New app could curb underage drinking by spotting fake IDs

The barZapp app lets users scan licenses from every U.S. state as well as the Canadian provinces with an iPhone.

This 35-year-old male appears to have a legitimate ID, but his visitor history is rather suspect. Intellicheck Mobilisa

Kids these days. It just keeps getting harder for them to misbehave without being spotted.

A new iPhone app released in July aims to help stop underage drinking by making it easier for bartenders and bouncers to spot fake IDs. Users with the barZapp app simply point their iPhone cameras at the bar code on an ID to find out where it's legit. The app also offer up a lot of additional info, including the owner's date of birth, height, weight, and eye and hair color as well as the card's expiration date. They can even see the visitor's history at that exact location.

Available on iTunes for $1.99 (which allows for 10 scans a day) or $19.95 a month (which gets you unlimited scanning), barZapp has been downloaded roughly 1,000 times.

Intellicheck Mobilisa, the company behind the app, also provides software for many of the ID scanners stores currently use, scanners that CEO Nelson Ludlow recently told U.S. News & World Report are far more expensive given they require that stores purchase and maintain stationary hardware. Ludlow adds that his company boasts the largest state ID repository in the U.S., and that if you see a license scanner in a store in this country, "It's extremely likely that [it has our] software inside."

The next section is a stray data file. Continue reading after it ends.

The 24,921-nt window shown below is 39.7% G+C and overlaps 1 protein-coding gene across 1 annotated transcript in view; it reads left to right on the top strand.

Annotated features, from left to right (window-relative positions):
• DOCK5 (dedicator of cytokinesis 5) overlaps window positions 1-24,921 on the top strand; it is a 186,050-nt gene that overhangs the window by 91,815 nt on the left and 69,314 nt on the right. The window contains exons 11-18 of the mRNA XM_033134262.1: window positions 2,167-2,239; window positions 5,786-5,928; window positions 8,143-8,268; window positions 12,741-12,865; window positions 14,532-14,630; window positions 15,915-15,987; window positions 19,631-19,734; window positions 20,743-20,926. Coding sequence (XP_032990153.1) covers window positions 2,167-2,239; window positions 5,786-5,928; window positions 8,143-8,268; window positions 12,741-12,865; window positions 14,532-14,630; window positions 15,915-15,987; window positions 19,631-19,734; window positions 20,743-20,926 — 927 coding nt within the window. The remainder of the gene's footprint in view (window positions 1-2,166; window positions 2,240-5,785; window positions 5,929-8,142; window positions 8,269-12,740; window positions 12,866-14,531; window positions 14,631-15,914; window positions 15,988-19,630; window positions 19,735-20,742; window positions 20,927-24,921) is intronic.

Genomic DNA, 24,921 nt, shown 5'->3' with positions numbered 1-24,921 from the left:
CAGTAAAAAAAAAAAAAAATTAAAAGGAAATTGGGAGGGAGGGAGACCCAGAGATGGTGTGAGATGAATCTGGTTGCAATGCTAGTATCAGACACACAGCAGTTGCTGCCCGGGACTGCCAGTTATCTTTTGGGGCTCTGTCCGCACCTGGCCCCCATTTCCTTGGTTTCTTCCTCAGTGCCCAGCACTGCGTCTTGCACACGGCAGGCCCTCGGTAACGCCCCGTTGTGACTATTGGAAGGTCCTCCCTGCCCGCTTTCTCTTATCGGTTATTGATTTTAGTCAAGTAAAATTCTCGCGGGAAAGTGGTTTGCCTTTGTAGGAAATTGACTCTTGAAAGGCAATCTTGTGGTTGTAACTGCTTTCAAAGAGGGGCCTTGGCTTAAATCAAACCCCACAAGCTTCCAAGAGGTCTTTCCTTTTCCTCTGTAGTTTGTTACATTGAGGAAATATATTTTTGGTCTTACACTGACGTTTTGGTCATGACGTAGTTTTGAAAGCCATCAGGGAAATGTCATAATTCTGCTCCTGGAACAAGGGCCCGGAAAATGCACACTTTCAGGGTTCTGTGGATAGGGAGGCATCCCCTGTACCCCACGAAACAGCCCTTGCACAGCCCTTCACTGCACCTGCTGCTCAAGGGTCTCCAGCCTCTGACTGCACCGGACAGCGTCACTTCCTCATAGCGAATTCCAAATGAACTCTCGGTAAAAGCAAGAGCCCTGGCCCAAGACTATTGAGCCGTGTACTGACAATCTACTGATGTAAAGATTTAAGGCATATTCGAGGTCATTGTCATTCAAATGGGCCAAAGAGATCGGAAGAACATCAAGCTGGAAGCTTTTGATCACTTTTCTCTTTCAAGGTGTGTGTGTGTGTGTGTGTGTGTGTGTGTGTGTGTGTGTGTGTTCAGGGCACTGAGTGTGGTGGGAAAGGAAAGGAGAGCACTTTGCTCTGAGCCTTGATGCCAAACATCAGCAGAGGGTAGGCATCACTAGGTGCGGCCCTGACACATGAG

Even though barZapp isn't the first on the scene, Ludlow claims that barZapp is superior to its competition because of its ability to scan licenses from every U.S. state as well as the Canadian provinces. In fact, the company was sued in 2009 for attempting to monopolize the driver's license validation market.

Because the app can spot fakes regardless of what the license holder is attempting to get or do, tobacco store owners may find barZapp useful as well. "This low-cost solution can not only help to deter underage drinking, but also help protect alcoholic beverage and tobacco product providers from costly fines and potential loss of license from serving underage patrons," Ludlow said in a press release.

The app, which the company says will be available for Android soon, looks for several types of fake IDs, from those whose non-encrypted info has been tampered with to altered bar codes to expired hand-me-downs. "If someone fiddles with a date or something in the bar code ... you better do it exactly the right way" or get caught, Ludlow adds.

 

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